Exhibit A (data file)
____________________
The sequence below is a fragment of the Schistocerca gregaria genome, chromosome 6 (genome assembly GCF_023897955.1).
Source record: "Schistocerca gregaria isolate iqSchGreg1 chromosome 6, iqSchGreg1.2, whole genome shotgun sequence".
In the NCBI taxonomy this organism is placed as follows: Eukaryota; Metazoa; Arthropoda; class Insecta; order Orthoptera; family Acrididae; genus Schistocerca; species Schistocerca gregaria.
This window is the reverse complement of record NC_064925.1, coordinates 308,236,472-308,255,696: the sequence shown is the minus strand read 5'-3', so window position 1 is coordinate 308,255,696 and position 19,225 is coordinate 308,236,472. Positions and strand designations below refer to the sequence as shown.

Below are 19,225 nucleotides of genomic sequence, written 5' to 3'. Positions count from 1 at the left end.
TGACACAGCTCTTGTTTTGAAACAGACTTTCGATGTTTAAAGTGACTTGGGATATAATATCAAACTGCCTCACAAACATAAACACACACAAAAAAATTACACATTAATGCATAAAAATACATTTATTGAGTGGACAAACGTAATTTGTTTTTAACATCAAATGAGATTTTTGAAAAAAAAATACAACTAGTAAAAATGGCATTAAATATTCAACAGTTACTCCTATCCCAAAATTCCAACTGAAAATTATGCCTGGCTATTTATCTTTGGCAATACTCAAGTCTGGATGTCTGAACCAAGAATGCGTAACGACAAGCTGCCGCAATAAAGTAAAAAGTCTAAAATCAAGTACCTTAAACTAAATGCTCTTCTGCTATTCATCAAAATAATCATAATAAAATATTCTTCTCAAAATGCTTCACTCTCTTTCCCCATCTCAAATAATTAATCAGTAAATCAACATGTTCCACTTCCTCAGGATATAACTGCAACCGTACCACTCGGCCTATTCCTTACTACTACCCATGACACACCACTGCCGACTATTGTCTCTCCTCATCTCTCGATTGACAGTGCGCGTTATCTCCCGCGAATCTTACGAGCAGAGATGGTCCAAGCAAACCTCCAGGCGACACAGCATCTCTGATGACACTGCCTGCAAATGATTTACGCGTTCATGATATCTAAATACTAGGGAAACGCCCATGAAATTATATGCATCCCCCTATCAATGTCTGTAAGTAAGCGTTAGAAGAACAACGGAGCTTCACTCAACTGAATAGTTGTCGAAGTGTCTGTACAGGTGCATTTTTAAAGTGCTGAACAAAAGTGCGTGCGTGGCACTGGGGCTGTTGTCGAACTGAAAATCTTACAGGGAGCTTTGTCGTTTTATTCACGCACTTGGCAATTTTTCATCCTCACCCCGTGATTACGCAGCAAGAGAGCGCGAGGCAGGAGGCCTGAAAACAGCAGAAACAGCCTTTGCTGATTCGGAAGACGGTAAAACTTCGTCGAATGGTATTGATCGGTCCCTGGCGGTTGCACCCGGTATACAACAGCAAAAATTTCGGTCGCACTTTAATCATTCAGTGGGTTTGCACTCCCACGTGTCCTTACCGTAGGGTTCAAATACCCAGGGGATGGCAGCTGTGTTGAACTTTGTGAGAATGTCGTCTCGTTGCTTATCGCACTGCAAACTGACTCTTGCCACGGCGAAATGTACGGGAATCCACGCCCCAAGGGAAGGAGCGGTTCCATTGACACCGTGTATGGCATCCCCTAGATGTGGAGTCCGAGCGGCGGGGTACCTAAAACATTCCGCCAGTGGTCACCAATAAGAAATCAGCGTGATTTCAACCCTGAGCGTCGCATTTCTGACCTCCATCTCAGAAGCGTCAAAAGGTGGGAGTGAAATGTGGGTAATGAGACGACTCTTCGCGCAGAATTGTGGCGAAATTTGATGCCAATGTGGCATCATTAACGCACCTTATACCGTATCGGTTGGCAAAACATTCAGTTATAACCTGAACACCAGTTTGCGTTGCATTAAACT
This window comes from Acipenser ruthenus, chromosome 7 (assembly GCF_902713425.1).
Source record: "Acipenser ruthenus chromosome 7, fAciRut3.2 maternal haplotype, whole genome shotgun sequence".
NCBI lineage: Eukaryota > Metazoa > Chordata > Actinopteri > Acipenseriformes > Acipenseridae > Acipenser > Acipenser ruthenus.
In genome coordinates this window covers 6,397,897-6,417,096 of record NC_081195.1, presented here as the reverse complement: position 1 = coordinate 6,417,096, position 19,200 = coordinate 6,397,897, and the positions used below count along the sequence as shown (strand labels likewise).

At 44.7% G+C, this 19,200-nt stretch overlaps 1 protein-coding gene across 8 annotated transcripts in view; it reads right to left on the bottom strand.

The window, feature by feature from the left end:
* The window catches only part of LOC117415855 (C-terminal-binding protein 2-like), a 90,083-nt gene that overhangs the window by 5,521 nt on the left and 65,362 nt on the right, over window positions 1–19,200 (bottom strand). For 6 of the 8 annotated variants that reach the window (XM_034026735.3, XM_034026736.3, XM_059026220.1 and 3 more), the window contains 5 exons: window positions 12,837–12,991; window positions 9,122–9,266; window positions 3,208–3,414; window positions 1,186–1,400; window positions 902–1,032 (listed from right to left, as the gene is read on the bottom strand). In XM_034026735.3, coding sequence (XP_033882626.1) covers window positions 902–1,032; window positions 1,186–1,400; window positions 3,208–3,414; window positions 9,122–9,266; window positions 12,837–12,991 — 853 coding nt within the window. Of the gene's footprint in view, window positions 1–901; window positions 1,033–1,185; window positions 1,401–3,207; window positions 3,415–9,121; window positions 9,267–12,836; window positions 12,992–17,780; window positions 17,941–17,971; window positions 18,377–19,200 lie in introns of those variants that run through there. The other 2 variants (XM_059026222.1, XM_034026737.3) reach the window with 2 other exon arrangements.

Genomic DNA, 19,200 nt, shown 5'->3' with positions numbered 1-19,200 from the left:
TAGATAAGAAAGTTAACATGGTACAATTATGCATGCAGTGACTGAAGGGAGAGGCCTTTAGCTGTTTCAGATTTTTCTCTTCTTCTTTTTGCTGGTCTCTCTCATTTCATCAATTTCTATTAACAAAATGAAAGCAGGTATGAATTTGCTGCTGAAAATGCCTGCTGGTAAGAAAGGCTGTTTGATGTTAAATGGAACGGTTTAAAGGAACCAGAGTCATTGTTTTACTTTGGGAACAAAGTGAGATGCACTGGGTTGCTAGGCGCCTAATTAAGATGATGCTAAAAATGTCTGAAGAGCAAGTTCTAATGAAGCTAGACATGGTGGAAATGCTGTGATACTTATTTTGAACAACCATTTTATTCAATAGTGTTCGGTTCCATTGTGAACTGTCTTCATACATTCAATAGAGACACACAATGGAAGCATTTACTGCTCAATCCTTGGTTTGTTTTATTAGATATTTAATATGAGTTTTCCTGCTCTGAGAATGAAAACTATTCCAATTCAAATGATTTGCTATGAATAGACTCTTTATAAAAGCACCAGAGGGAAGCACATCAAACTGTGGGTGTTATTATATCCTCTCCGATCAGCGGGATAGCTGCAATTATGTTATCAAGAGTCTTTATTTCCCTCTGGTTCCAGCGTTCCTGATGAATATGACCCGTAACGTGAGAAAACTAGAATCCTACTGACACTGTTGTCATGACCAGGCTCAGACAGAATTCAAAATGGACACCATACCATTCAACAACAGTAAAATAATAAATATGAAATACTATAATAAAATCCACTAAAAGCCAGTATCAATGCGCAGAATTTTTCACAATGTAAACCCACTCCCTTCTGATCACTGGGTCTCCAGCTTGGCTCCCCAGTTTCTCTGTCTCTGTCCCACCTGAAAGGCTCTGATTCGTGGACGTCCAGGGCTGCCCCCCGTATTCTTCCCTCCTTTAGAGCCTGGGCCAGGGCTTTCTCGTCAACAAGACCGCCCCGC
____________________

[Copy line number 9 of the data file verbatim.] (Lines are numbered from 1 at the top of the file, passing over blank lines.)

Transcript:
NCBI lineage: Eukaryota > Metazoa > Chordata > Actinopteri > Acipenseriformes > Acipenseridae > Acipenser > Acipenser ruthenus.